How many watts did you put out on today's run?

A run power calculator for triathletes

Alan Couzens, M.Sc. (Sports Science)

July 5th, 2017

About 5 years ago, I built a little calculator that gives an athlete an estimate of equivalent bike power (in watts) for a given running pace. It's been one of my most popular calculators, especially so given the growth of 'run power meters' over those 5 years but with one obvious shortfall: It assumes a flat course! So, a much belated update: I've updated the calculator to include the option to input a course elevation gain.

Of course, there are many ways that you can use this tool in your training and racing. However, one of the most useful applications, in my experience, is in assessing race execution...

In my 'Energy Pacing Your Ironman' series, I talked about the importance of devoting more of your energy to the lowest air speed portions of the event, & there is no lower air speed portion than the run!

I've suggested that in order to get the most speed 'bang' for your energy 'buck' you should be putting out 10-20% more energy (per unit of time) in the run vs the bike portion of a triathlon (to account for the fact that less of this energy goes to overcoming drag on the run & more goes to pure forward speed!)

The calculator that I've provided below brings the bike and the run into a common unit (watts) so that you can assess how well you applied this 'back end loaded' race distribution.

To use it, simply plug in your weight (in kgs), your run FTP (optional - only if you want TSS and IF calculation), and a selected course or the distance of the run portion of the event, along with the elevation gain (in meters) and your run split time (in hh:mm:ss). It will then spit out the equivalent energy output (in bike watts) for your run.

Because this calculator compares apples to apples, i.e. it converts run output into the equivalent bike watts, you can compare directly how well your "run power" matches up to your bike power. This is distinct from some of the run power meters which, while useful in their own right, give very different bike v run numbers for a given fitness level.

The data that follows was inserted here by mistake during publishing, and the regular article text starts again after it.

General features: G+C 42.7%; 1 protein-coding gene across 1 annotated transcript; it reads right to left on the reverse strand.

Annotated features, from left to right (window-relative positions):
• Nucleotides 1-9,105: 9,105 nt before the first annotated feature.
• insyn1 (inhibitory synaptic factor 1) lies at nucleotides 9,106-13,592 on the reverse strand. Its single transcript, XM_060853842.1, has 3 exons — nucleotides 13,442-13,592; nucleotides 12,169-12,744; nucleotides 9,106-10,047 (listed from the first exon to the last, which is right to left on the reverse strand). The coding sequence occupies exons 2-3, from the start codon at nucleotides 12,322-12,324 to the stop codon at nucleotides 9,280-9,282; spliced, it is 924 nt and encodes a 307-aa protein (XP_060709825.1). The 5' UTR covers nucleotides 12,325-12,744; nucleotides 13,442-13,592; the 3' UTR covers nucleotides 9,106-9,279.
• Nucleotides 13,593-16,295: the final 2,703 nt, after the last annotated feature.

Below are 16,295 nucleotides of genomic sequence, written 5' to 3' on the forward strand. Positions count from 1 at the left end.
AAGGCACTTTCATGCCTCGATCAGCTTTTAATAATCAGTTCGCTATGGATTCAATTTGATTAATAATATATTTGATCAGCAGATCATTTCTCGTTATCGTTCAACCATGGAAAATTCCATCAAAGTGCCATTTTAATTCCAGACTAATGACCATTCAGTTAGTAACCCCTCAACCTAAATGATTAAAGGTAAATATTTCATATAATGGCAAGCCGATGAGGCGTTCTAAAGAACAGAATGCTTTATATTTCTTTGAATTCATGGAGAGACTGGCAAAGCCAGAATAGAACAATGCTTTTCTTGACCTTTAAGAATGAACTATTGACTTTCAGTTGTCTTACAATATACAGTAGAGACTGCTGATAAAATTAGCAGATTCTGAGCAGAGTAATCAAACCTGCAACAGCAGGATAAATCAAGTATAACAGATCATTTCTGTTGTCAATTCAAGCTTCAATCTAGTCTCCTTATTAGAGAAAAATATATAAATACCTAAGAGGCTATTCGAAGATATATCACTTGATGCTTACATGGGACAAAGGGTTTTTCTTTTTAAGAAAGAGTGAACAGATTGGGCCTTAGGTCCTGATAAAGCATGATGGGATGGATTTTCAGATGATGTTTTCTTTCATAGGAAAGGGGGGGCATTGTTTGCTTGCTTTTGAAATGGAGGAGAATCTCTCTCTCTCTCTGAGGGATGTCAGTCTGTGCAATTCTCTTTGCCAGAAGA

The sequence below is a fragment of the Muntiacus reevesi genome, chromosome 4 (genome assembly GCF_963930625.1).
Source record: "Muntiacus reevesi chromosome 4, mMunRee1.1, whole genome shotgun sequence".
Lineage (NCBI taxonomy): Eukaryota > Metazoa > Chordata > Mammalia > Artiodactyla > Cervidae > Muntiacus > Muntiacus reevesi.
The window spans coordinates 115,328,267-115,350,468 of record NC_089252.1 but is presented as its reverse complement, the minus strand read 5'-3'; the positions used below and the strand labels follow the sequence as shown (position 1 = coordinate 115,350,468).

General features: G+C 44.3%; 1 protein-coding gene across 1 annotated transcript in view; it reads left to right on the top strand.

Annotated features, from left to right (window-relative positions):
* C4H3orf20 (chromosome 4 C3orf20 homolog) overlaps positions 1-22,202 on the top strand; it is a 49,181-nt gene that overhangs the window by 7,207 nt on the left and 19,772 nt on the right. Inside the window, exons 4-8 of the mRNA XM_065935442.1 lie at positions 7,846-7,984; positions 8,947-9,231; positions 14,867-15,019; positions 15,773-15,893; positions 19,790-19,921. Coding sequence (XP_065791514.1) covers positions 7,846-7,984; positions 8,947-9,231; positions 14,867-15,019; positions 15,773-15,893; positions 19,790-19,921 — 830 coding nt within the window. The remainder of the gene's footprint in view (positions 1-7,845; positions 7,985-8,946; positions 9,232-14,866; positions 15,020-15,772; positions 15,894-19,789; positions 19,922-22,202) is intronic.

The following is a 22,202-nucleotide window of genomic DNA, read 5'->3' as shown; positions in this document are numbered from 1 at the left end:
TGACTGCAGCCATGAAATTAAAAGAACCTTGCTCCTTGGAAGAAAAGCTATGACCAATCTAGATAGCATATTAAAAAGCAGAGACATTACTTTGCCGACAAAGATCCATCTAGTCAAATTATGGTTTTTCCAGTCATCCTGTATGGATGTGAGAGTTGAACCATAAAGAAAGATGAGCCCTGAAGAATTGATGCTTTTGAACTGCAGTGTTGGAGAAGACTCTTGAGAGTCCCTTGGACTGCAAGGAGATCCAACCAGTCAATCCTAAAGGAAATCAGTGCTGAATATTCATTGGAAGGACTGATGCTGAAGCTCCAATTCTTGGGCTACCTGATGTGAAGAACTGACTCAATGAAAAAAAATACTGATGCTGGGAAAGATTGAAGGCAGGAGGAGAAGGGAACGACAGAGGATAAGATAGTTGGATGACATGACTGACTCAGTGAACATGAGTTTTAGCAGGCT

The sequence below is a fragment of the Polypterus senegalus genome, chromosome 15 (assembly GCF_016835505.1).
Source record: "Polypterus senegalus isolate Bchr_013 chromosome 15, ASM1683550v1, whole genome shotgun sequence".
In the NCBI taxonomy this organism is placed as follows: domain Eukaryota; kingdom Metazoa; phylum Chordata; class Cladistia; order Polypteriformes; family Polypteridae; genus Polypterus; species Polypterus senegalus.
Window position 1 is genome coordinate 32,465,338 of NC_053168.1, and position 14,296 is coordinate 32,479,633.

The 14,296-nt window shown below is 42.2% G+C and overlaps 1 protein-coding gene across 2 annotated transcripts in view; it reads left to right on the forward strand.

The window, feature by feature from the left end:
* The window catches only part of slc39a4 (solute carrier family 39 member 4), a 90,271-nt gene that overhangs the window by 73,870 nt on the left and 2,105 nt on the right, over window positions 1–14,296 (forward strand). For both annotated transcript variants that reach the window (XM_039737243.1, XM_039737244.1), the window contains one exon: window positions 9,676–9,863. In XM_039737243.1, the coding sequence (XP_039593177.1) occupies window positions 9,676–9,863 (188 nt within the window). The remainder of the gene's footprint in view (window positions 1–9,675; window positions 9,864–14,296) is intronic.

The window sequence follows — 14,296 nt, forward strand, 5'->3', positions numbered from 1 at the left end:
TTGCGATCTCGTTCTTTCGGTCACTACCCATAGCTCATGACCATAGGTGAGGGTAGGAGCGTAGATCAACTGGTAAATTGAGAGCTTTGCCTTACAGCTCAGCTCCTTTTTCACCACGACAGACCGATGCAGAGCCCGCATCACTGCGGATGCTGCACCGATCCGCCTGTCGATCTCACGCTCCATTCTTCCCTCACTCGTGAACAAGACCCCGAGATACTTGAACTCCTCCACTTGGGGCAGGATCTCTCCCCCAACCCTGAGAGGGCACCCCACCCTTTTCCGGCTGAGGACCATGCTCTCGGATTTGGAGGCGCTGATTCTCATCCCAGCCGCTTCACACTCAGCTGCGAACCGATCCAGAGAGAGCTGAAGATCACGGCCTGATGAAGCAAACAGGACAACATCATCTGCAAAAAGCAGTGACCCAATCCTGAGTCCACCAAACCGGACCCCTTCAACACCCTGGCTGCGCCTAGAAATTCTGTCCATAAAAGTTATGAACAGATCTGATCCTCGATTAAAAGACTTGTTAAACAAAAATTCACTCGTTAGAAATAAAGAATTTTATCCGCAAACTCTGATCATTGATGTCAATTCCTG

By comparing directly, we can say that for almost all well paced 70.3 & Ironman events, your run power from this calculator should be greater than your (normalized) power on the bike due to the lower air speeds involved and the fact that a good chunk of power increases on the bike, especially on the flats are given up to increased drag rather than to forward propulsion.

The calculator is based on actual metabolic equivalencies between bike and run output from hundreds of lab tests that I've performed over the years, i.e. by comparing the average athlete's bike power and run pace for a given VO2 uptake, we can come up with a formula that best describes this relationship. Of course, this carries with it assumptions that you, as an athlete, are at least somewhat similar to my sample in terms of average economy numbers for both. If you are an athlete with unusually high economy on the run, you may be moving at a greater pace for a given (wattage) output than typical and vice versa. However, for the vast majority of competitive triathletes that I've tested, this model describes the pace/power relationship quite closely.

Hopefully you have as much fun as I do crunching the numbers on your relative 'run power' for some of your favorite routes. And, more importantly, hopefully you find it useful in refining your own pacing strategy for your coming key events.

Race smart!



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